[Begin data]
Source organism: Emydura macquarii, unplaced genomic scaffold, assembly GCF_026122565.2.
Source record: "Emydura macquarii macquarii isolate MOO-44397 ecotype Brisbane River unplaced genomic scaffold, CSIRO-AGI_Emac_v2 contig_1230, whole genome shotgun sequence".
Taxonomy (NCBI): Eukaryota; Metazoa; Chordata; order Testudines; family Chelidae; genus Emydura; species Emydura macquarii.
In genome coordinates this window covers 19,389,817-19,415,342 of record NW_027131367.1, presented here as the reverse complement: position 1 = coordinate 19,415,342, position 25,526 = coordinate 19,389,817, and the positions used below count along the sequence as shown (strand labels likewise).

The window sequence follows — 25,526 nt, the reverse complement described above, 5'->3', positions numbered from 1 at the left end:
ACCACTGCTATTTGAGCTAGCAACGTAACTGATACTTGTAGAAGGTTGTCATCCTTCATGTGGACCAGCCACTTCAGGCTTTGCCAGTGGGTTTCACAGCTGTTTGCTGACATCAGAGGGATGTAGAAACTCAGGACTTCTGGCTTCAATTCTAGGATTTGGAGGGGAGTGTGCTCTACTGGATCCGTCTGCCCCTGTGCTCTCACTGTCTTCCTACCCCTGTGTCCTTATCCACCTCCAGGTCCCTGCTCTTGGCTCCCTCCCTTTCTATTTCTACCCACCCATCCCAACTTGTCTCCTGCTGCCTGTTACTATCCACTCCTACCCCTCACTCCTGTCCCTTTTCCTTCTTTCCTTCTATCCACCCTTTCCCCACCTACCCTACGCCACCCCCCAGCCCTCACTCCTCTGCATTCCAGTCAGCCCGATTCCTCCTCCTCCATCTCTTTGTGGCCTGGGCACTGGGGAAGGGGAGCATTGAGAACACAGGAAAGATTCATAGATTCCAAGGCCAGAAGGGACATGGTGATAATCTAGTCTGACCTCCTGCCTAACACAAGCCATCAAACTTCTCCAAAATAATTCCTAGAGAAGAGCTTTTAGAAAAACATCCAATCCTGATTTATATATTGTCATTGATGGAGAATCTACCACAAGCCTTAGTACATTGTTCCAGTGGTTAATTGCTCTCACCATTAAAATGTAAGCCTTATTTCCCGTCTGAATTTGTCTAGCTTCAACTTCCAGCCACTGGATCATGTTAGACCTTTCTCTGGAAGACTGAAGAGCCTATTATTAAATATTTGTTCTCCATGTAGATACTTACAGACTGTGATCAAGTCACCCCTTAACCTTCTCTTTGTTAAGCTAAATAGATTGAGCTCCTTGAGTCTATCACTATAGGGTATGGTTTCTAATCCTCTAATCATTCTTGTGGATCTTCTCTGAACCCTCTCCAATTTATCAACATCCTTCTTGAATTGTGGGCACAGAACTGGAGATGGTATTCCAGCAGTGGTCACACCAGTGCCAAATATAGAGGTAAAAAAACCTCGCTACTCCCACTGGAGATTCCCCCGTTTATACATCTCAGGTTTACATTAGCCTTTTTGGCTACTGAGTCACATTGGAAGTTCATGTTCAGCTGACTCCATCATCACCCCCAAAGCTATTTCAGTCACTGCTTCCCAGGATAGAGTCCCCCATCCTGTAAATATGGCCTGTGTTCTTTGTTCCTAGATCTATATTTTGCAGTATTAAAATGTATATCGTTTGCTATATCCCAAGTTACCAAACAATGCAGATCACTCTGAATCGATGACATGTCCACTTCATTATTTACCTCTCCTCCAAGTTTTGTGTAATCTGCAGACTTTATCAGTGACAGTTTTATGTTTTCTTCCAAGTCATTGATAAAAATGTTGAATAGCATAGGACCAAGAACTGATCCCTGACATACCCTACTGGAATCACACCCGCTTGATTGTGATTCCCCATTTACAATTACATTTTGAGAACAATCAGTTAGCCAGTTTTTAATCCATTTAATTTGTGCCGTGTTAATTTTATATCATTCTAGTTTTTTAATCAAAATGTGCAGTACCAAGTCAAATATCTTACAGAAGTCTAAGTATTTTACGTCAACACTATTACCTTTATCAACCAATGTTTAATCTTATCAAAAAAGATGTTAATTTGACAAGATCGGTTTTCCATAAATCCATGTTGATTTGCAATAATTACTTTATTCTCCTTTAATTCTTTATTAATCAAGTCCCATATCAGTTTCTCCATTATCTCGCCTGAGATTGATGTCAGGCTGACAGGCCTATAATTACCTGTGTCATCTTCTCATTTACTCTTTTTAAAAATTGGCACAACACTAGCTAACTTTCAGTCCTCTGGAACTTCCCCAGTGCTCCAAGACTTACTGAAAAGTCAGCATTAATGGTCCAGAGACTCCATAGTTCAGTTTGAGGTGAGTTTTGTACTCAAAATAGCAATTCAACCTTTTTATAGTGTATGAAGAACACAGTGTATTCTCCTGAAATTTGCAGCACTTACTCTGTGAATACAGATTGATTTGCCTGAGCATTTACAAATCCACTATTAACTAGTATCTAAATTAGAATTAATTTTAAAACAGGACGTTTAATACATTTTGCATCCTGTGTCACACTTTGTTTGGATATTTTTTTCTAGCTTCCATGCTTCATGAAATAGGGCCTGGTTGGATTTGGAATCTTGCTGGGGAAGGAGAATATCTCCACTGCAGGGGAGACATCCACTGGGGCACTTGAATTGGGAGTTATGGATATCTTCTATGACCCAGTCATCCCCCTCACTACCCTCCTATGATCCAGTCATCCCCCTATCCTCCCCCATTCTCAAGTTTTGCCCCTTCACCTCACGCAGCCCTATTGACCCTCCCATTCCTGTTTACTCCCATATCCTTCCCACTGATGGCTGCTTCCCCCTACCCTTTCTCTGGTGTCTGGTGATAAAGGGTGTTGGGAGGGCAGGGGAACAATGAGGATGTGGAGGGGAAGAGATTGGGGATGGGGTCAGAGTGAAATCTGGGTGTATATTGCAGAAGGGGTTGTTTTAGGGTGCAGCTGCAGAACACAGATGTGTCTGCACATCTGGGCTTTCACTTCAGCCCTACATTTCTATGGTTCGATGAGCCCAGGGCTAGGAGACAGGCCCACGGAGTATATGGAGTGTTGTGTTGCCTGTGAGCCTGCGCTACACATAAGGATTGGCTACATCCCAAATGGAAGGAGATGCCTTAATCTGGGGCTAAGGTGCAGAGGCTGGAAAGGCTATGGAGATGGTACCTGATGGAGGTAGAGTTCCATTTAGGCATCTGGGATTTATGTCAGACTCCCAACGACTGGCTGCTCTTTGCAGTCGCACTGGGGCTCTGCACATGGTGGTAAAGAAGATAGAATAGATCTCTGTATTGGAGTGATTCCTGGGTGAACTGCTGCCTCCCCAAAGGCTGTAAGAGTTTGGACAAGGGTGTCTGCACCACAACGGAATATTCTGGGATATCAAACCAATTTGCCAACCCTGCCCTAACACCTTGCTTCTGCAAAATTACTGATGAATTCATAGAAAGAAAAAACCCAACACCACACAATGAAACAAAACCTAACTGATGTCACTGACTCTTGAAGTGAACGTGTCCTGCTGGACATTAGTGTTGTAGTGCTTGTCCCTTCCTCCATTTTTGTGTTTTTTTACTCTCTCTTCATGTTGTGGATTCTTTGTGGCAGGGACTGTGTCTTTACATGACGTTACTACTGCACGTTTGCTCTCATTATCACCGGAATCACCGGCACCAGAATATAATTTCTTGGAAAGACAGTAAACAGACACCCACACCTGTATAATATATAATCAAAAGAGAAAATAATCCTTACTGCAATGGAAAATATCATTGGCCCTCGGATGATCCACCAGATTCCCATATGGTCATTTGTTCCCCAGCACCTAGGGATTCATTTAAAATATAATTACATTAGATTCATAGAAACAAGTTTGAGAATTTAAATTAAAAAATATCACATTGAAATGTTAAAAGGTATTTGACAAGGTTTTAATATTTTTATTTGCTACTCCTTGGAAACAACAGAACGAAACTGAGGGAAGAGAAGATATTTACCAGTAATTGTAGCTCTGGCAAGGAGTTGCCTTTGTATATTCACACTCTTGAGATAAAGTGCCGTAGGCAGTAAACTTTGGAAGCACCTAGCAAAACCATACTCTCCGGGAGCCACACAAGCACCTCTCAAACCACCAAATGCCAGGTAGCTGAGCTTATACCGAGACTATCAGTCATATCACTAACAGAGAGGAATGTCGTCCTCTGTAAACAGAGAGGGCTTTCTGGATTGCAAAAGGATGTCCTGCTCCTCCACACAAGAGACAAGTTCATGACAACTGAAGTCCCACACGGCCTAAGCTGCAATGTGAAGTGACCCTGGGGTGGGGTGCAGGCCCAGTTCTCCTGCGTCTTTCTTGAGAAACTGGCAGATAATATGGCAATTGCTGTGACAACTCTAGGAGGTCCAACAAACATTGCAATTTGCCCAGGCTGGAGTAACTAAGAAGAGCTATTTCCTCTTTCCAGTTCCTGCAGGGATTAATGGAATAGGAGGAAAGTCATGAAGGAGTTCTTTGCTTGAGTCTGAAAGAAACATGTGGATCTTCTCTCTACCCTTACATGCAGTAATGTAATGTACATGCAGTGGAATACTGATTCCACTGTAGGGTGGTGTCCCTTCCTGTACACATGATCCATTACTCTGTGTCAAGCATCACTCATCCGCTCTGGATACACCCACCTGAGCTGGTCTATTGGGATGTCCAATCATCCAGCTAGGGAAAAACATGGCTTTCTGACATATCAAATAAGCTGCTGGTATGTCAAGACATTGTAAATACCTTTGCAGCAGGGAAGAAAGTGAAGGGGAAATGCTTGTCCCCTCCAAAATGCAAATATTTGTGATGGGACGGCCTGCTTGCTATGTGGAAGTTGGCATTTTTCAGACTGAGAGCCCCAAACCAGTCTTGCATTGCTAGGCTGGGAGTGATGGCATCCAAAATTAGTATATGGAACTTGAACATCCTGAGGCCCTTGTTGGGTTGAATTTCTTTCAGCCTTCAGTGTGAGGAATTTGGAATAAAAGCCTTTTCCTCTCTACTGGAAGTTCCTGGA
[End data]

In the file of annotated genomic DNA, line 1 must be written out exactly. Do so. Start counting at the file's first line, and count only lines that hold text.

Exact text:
Source organism: Emydura macquarii, unplaced genomic scaffold, assembly GCF_026122565.2.